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Wednesday, January 28, 2015

Let NASA begin!

Hi class! Well, I've taken video for you of my journey thus far but I've been staying at places with poor wifi so I have been unable to share them. But I will when I get the chance !

Anyway, I am now at NASA and wifi is working! At 12:30 your time the question and answer will begin. Watch if your teacher lets you or you are at lunch.

The link to watch it is on twitter!!! Please ask questions at @askbohn

Sunday, January 25, 2015

What to follow this week while I'm at NASA...

Hello students!
To get as much of the NASA experience as possible, you want to follow me on twitter. I will also be blogging/vlogging here whenever possible. During the actual launch I hope to be Skype-ing with my class at the time (or maybe a Google Hang out, we are still working that out.)

Anyway, here are some twitter tips-
1. Follow me @bohndrake
2. Follow relevant hashtags-# NASASocial #NASASMAP #EarthRightNow
3. Ask me questions! I'll answer as many as I can- #AskBohn

(Yes, you can have your "phones out" all this week! I am trusting that you will be using this technology as a positive tool, and not for all the other things it can be used for!)

I'll update more tomorrow!

Stay safe in this snow storm!

Friday, January 23, 2015

What is a history teacher doing at NASA?

Many of you know that on Tuesday morning I am leaving to spend two days in California to meet with NASA scientists and view the launch of the SMAP satellite. (See link below for information on what this satellite is.) I will be tweeting, blogging, and vloging the experience so that my students can learn along with me. Yet many have asked, "But wait, you're not a science teacher." How does this fit with what we are learning in world history and global studies?

Any student in my classroom hears me say from time to time "History did not exist in units, life does not exist in subjects." History and social studies are not isolated from math nor the sciences, everything is interconnected! My freshman learn about "renaissance men," people that were curious and well-rounded in many subject areas. We too, can be modern day polymaths.

Yet, if you want to think of  specific connections, here are some examples:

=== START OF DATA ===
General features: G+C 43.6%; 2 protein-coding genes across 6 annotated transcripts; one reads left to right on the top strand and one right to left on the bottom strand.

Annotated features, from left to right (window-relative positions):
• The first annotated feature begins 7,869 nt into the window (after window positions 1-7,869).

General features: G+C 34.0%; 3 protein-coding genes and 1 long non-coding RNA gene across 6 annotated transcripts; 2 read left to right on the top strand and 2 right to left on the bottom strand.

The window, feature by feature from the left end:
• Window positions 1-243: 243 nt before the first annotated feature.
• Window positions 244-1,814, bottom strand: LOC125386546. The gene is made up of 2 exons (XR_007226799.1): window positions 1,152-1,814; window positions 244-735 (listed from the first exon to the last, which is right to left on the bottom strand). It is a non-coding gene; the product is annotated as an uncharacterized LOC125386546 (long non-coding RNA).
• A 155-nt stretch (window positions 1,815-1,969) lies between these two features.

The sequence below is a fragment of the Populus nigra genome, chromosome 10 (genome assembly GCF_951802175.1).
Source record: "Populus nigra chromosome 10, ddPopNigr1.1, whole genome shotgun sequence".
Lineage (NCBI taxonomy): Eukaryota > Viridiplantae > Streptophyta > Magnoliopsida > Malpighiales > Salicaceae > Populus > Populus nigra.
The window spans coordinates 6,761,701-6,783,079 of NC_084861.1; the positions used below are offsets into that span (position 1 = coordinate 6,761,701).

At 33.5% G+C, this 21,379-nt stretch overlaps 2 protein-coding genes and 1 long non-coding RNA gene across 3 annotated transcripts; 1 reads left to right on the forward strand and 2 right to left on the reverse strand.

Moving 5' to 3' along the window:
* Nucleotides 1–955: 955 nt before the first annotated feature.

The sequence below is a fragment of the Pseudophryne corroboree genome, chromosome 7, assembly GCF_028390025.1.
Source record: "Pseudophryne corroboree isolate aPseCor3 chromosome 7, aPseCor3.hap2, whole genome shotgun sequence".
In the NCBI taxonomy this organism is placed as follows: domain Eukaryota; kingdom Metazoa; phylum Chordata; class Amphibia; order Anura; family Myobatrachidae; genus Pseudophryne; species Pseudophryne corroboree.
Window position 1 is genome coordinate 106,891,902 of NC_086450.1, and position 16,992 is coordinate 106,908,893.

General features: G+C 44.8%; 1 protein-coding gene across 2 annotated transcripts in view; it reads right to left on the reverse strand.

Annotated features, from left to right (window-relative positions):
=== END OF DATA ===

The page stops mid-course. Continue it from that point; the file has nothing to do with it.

*   World History- We learned about the causes of the French Revolution, one was a drought in 1788 that caused crop failures and bread prices to increase. If the science was available to predict the drought, could measures have been taken to decrease its effects? Would the revolution have occurred differently?

What about the drought in Egypt that drove up wheat prices before the revolution of 2010? The recent drought in the Ukraine that increased wheat prices?

In other words...can such technology actually have POLITICAL implications?

* Global Studies- This connection is easy... we learn about droughts, floods, and the how resources influence international relationships. What social, economic, and political implications can this technology have on the world?

So as you can see, science shapes society in many ways. Life does not exist in subjects!

I hope this excursion will ignite curiosity in all of you!

To learn more about what exactly the SMAP satellite is about, please watch this short (under 2 minutes) video from NASA


Friday, January 16, 2015

Martin Luther King Jr Weekend

Hello Class!
This blog was created so that we can stay in better contact when I am watching the NASA launch in two weeks, and with the hopes that it will help you follow the launch better.  This should correspond with our class twitter and youtube accounts.

This is our new "test" post.

This weekend is Martin Luther King, Jr. weekend. We will be having a lesson regarding it on Tuesday and Wednesday. I will be posting articles, photos, etc. regarding it on twitter over the weekend. Take the time to view some of them and I'm sure it will lead to some awesome and insightful class discussions.